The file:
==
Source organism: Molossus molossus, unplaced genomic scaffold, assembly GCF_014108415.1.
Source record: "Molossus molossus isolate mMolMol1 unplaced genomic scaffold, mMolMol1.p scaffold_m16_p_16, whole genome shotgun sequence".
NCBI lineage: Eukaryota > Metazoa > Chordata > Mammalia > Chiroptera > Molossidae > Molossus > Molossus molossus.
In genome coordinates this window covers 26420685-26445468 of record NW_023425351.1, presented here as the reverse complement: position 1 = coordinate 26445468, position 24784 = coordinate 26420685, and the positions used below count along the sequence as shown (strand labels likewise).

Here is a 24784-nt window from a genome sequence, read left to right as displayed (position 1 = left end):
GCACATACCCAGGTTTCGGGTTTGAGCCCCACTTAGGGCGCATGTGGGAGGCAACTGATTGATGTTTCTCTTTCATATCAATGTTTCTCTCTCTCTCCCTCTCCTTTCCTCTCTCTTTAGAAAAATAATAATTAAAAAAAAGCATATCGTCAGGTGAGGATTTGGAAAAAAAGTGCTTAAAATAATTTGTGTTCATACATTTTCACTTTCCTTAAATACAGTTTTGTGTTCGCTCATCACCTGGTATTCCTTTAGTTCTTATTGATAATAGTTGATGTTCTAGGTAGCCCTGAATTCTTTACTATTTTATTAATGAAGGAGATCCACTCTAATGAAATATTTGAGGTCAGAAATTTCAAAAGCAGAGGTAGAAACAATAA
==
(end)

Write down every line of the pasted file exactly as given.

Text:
Source organism: Molossus molossus, unplaced genomic scaffold, assembly GCF_014108415.1.
Source record: "Molossus molossus isolate mMolMol1 unplaced genomic scaffold, mMolMol1.p scaffold_m16_p_16, whole genome shotgun sequence".
NCBI lineage: Eukaryota > Metazoa > Chordata > Mammalia > Chiroptera > Molossidae > Molossus > Molossus molossus.
In genome coordinates this window covers 26420685-26445468 of record NW_023425351.1, presented here as the reverse complement: position 1 = coordinate 26445468, position 24784 = coordinate 26420685, and the positions used below count along the sequence as shown (strand labels likewise).

Here is a 24784-nt window from a genome sequence, read left to right as displayed (position 1 = left end):
GCACATACCCAGGTTTCGGGTTTGAGCCCCACTTAGGGCGCATGTGGGAGGCAACTGATTGATGTTTCTCTTTCATATCAATGTTTCTCTCTCTCTCCCTCTCCTTTCCTCTCTCTTTAGAAAAATAATAATTAAAAAAAAGCATATCGTCAGGTGAGGATTTGGAAAAAAAGTGCTTAAAATAATTTGTGTTCATACATTTTCACTTTCCTTAAATACAGTTTTGTGTTCGCTCATCACCTGGTATTCCTTTAGTTCTTATTGATAATAGTTGATGTTCTAGGTAGCCCTGAATTCTTTACTATTTTATTAATGAAGGAGATCCACTCTAATGAAATATTTGAGGTCAGAAATTTCAAAAGCAGAGGTAGAAACAATAA